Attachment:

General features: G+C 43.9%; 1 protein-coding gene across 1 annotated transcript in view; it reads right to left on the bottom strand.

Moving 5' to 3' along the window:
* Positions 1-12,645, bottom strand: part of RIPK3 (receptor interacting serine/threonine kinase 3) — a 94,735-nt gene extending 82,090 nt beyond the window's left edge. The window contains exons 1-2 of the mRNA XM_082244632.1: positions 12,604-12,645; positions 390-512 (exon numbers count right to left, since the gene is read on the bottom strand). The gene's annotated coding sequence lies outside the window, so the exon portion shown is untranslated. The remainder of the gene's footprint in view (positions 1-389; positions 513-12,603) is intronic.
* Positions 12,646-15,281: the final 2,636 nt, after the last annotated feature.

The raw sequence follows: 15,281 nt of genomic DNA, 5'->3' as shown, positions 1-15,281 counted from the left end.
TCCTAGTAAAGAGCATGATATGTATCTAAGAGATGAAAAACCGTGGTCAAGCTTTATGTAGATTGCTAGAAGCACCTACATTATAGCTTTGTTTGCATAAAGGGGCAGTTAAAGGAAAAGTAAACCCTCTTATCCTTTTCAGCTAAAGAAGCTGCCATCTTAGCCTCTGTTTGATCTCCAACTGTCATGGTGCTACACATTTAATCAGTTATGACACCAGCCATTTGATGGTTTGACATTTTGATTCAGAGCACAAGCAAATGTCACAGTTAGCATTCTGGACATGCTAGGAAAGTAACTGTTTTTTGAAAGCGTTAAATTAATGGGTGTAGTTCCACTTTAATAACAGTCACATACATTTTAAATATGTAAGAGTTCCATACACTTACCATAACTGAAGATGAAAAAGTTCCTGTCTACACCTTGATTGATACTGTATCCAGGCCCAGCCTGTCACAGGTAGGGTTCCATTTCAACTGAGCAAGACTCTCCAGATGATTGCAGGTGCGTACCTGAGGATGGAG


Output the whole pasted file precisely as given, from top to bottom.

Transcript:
General features: G+C 43.9%; 1 protein-coding gene across 1 annotated transcript in view; it reads right to left on the bottom strand.

Moving 5' to 3' along the window:
* Positions 1-12,645, bottom strand: part of RIPK3 (receptor interacting serine/threonine kinase 3) — a 94,735-nt gene extending 82,090 nt beyond the window's left edge. The window contains exons 1-2 of the mRNA XM_082244632.1: positions 12,604-12,645; positions 390-512 (exon numbers count right to left, since the gene is read on the bottom strand). The gene's annotated coding sequence lies outside the window, so the exon portion shown is untranslated. The remainder of the gene's footprint in view (positions 1-389; positions 513-12,603) is intronic.
* Positions 12,646-15,281: the final 2,636 nt, after the last annotated feature.

The raw sequence follows: 15,281 nt of genomic DNA, 5'->3' as shown, positions 1-15,281 counted from the left end.
TCCTAGTAAAGAGCATGATATGTATCTAAGAGATGAAAAACCGTGGTCAAGCTTTATGTAGATTGCTAGAAGCACCTACATTATAGCTTTGTTTGCATAAAGGGGCAGTTAAAGGAAAAGTAAACCCTCTTATCCTTTTCAGCTAAAGAAGCTGCCATCTTAGCCTCTGTTTGATCTCCAACTGTCATGGTGCTACACATTTAATCAGTTATGACACCAGCCATTTGATGGTTTGACATTTTGATTCAGAGCACAAGCAAATGTCACAGTTAGCATTCTGGACATGCTAGGAAAGTAACTGTTTTTTGAAAGCGTTAAATTAATGGGTGTAGTTCCACTTTAATAACAGTCACATACATTTTAAATATGTAAGAGTTCCATACACTTACCATAACTGAAGATGAAAAAGTTCCTGTCTACACCTTGATTGATACTGTATCCAGGCCCAGCCTGTCACAGGTAGGGTTCCATTTCAACTGAGCAAGACTCTCCAGATGATTGCAGGTGCGTACCTGAGGATGGAG